The IEEE Task Force on Process Mining has just released the Process Mining Manifesto. This the single best, most concise description of what process mining is, and what this revolutionary new technology might bring about.
Process mining is the scanning historical records of activity in order to determine the process that had been used. A process is simply a sequence of actions. Process mining uses recorded evidence of many such sequences to give you a picture of the typical path and exceptional paths as well.
Research on this field started in the mid 1990’s. This means it is still a relatively young field, it has come surprisingly far in a decade and a half, and can be used successfully in business situations today.
Fujitsu launched process mining as a service offering three years ago, called Interstage Automated Process Discovery. I have been involved in the launch and evangelism of this new approach for understanding and optimizing business. See this 9 minute demo and this podcast on Integration Developer News. My most recent webinar last month to ASQ was on how process mining can be used to support Lean and Six Sigma methodologies.
Why a Manifesto?
I have personal experience with using the approach, and the results are dramatic. A simple, two week consulting engagement can give a medium to large organization a number of tips that will certainly save that organization millions of dollars.
I recently attended a presentation to a fortune 50 company where some Fujitsu consultants had spent a few days analyzing some of their order fulfillment history records. Focusing on operations in two countries, we were able to pin point individual products which had handled incorrectly. We were able to show how sales progressed differently in the two countries. We could break this out by specific product line, and could tell them, for example, how long different models were typical delayed in customs or other processing. I remember particularly the enthusiastic response of one IT executive saying “This is witchcraft!“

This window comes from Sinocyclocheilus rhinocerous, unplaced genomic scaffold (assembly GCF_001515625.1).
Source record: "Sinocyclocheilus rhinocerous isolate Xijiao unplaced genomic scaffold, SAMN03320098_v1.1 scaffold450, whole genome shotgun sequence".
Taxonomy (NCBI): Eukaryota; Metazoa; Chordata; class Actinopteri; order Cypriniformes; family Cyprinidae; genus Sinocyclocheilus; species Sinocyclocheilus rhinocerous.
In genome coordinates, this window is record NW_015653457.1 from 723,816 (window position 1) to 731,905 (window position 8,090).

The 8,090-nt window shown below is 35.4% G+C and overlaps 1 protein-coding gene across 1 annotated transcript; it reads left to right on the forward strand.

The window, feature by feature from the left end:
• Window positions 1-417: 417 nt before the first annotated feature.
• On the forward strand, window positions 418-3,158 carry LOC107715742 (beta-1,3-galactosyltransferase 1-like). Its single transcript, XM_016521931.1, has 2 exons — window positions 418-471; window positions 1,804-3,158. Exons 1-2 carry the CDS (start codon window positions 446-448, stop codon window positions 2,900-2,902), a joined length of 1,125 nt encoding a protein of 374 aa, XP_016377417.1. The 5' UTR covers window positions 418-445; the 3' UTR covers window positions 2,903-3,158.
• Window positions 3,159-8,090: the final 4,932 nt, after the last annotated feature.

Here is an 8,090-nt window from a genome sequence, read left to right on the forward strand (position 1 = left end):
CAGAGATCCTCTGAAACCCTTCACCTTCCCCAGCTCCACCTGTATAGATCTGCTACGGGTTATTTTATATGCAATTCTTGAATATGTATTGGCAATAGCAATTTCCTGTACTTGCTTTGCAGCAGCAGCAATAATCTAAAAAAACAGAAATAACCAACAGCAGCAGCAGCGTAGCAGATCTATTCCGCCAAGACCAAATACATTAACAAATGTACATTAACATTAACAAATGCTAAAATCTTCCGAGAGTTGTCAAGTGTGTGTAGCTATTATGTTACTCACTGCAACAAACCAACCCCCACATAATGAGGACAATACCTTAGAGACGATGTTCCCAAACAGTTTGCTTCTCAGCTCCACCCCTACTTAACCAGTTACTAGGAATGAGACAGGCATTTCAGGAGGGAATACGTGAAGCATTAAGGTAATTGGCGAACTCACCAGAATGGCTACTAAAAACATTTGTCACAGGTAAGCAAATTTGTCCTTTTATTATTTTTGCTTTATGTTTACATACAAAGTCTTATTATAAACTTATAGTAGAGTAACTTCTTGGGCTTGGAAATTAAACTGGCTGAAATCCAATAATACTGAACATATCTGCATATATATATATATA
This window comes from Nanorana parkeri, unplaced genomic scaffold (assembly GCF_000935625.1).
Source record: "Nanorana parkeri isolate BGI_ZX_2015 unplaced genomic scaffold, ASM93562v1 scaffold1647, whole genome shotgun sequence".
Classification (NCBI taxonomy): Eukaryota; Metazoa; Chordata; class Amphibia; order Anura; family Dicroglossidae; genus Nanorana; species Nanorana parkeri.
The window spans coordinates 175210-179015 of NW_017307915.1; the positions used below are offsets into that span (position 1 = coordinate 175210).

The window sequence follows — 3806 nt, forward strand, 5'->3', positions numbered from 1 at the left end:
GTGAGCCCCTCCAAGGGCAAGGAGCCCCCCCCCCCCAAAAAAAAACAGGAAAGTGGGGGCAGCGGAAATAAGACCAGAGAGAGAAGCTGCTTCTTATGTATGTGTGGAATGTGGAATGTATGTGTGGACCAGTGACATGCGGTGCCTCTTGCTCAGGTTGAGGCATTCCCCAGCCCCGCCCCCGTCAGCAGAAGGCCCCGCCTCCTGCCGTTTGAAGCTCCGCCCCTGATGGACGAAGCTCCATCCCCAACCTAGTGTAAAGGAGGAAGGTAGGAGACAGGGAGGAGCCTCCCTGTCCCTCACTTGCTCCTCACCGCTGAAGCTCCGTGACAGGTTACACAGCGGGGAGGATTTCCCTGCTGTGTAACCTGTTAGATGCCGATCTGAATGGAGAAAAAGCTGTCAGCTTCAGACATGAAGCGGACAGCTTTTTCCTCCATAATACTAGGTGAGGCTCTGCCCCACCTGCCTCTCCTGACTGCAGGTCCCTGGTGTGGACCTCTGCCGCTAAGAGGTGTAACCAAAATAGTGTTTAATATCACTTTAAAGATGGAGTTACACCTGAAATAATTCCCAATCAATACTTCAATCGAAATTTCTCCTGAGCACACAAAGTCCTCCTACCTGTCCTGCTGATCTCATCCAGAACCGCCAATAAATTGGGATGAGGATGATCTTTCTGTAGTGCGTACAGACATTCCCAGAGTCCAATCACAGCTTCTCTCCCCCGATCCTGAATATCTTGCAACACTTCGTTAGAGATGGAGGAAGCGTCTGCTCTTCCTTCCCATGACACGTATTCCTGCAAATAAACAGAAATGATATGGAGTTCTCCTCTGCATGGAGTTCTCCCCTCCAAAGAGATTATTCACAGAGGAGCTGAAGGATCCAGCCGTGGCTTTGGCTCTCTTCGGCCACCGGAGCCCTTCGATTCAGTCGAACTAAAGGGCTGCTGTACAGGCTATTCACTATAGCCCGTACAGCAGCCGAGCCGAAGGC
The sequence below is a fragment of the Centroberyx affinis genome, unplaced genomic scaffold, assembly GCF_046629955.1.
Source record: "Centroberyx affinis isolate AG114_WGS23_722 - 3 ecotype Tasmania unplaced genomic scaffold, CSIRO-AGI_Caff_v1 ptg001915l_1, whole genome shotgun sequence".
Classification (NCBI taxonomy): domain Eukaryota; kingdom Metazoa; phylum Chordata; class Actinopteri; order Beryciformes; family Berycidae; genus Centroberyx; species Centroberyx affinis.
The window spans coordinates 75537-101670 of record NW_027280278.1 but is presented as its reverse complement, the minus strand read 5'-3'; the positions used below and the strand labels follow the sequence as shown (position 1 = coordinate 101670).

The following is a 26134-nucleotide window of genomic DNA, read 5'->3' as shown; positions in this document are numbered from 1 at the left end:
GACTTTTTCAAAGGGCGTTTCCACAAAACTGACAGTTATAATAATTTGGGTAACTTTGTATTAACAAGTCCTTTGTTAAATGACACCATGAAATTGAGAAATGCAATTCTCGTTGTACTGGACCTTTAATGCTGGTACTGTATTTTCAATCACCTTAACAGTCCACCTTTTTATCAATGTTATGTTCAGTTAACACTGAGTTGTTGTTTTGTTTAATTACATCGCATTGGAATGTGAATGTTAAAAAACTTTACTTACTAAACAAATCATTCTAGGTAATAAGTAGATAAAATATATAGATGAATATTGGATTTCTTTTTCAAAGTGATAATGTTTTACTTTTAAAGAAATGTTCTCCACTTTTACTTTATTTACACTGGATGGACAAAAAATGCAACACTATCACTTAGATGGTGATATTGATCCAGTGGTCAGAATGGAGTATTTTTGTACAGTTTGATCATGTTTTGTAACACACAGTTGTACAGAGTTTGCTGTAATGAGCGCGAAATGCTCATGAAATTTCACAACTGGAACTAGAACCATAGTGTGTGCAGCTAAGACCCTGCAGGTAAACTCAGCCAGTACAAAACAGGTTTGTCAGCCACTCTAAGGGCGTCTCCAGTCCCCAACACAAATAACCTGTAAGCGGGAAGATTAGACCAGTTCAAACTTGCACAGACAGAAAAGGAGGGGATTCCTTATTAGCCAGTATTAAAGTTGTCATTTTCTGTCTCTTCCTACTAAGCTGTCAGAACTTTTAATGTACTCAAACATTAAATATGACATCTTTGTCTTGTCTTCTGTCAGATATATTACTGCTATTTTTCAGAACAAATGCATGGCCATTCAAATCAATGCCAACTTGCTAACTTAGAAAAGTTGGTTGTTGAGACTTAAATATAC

It is not unusual for people who hear about the approach without experiencing it, to believe that it is too good to be true. They have a hard time believing that it really works, and it is pretty amazing. Other members of the IEEE Task Force have run into the same thing: there is not enough known about process mining, and it seems too good to be believed.
This drove the need for a Process Mining Manifesto to clearly define process mining and to help people understand the real promise of this new technology. It was written largely by Wil van der Aalst and his colleagues at the Technical University of Eindhoven, but also with representation from a broad range of contributors across industry and academia. It is now being translated into a dozen languages.
If you are not already familiar with process mining, the manifesto is probably the best way to come up to speed quickly. If you have a high level understanding, the manifesto will give you a solid base to understand in detail when you might want to make use of this approach
Relevance to ACM
Process mining is especially important to Adaptive Case Management (ACM). When it is impossible to predict the process ahead of time, knowledge workers need to move forward without a predefined process. Process mining promises a way to retrospectively see what the pattern of work turned out to be, even though it was planned as the work was being one.
Process mining can give you metrics about the process which can be used to evaluate how well the work is being done. Even though the process is not automated, you can get many of the benefits normally associated with BPM.
It may be possible to avoid completely the large expense of designing the process up front. This would allow social business software to be used for planning and managing work directly, and still have the insight to improve the business processes over time.
See my next post about “Flipping the Process Life Cycle” to see how process mining might be incorporated into everyday management of knowledge workers.